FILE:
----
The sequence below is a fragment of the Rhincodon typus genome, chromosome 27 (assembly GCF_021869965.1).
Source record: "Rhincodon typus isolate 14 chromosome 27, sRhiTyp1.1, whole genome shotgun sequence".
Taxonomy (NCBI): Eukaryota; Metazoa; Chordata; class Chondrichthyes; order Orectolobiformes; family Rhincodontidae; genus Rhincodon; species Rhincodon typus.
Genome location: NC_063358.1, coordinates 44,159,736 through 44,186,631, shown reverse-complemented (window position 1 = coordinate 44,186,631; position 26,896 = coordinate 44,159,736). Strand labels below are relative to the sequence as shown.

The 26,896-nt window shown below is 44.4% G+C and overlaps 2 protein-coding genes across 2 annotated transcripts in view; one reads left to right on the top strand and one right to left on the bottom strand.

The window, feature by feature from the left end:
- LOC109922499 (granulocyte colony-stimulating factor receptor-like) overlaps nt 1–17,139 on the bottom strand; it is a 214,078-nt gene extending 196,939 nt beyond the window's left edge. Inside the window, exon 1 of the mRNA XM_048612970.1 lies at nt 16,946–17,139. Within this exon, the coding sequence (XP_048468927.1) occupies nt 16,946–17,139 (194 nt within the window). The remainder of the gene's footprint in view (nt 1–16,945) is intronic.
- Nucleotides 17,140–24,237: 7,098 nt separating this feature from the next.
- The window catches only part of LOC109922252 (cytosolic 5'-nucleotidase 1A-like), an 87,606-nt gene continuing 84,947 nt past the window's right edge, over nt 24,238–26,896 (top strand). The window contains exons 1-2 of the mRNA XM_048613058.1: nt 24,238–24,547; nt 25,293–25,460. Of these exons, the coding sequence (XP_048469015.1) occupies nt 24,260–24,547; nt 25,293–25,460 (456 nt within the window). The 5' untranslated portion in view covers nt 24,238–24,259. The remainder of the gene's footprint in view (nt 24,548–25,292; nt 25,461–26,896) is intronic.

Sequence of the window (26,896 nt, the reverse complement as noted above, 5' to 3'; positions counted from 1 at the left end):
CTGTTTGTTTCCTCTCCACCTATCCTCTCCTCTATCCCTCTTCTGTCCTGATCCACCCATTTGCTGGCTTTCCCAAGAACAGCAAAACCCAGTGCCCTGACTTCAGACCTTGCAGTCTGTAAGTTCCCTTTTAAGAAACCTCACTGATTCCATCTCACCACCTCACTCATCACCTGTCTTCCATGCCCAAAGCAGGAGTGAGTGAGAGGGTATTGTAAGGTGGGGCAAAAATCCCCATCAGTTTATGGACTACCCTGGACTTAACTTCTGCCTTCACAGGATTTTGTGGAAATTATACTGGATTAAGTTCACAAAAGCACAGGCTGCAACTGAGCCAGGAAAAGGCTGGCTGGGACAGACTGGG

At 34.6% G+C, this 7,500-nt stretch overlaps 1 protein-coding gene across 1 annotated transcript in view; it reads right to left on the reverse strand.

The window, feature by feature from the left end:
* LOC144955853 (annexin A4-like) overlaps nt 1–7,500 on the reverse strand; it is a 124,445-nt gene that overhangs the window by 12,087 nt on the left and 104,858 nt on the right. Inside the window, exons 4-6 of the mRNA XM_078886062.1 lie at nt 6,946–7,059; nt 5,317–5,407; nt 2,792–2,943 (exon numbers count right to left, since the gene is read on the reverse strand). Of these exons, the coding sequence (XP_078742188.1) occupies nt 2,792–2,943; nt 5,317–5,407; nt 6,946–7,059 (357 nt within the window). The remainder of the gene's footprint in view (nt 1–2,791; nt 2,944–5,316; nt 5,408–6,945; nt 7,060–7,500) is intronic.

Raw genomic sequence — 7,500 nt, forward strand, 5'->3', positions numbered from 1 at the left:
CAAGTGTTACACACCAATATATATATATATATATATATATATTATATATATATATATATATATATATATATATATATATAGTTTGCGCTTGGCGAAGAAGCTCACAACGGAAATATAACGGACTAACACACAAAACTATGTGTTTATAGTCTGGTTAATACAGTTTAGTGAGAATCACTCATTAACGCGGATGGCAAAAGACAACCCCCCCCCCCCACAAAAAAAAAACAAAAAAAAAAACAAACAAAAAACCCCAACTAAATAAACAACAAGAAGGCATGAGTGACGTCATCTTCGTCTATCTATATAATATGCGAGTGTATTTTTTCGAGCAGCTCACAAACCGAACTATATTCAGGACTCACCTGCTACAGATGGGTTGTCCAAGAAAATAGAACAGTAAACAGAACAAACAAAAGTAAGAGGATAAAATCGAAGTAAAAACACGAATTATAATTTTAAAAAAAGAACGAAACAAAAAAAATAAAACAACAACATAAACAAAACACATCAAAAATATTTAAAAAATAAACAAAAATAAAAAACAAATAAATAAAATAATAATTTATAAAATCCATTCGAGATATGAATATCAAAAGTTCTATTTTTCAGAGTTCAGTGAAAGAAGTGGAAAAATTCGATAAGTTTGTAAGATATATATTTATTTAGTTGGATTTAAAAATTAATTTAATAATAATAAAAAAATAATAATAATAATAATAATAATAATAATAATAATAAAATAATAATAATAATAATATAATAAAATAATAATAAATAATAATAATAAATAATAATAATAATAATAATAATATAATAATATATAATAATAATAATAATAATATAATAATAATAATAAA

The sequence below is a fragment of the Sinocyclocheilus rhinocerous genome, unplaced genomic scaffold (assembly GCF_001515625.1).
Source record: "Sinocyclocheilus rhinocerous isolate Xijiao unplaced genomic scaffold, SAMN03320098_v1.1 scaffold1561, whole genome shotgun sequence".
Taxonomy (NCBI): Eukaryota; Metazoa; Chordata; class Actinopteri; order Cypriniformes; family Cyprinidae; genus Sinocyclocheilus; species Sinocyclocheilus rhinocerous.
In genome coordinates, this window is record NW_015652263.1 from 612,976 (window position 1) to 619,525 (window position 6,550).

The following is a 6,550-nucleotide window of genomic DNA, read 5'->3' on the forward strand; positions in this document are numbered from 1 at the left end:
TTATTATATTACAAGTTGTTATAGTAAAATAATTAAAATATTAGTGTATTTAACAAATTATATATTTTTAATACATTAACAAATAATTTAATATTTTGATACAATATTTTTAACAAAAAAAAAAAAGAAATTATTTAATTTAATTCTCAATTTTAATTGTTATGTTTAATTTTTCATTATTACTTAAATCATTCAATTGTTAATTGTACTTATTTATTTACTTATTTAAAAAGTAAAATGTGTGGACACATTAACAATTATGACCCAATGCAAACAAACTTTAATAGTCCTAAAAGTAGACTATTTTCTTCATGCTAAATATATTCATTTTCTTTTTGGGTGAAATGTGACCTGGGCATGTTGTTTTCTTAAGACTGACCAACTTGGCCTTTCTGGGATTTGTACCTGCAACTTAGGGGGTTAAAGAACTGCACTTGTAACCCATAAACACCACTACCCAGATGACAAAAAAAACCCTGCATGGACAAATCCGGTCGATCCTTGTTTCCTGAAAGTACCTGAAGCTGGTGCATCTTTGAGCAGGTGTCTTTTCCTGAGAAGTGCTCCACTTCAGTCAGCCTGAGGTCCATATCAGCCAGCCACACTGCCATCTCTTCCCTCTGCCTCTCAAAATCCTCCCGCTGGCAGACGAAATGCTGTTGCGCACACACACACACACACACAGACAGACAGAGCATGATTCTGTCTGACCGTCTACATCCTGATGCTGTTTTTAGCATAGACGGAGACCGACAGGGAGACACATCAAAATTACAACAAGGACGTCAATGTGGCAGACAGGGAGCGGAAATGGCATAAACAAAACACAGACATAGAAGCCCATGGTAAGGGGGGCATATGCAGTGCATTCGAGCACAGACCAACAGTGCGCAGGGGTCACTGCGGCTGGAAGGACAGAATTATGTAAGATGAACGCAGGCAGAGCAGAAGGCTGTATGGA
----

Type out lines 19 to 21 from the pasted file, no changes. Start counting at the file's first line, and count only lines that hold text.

Taxonomy (NCBI): Eukaryota; Metazoa; Chordata; class Actinopteri; order Cypriniformes; family Cyprinidae; genus Sinocyclocheilus; species Sinocyclocheilus rhinocerous.
In genome coordinates, this window is record NW_015652263.1 from 612,976 (window position 1) to 619,525 (window position 6,550).

The following is a 6,550-nucleotide window of genomic DNA, read 5'->3' on the forward strand; positions in this document are numbered from 1 at the left end: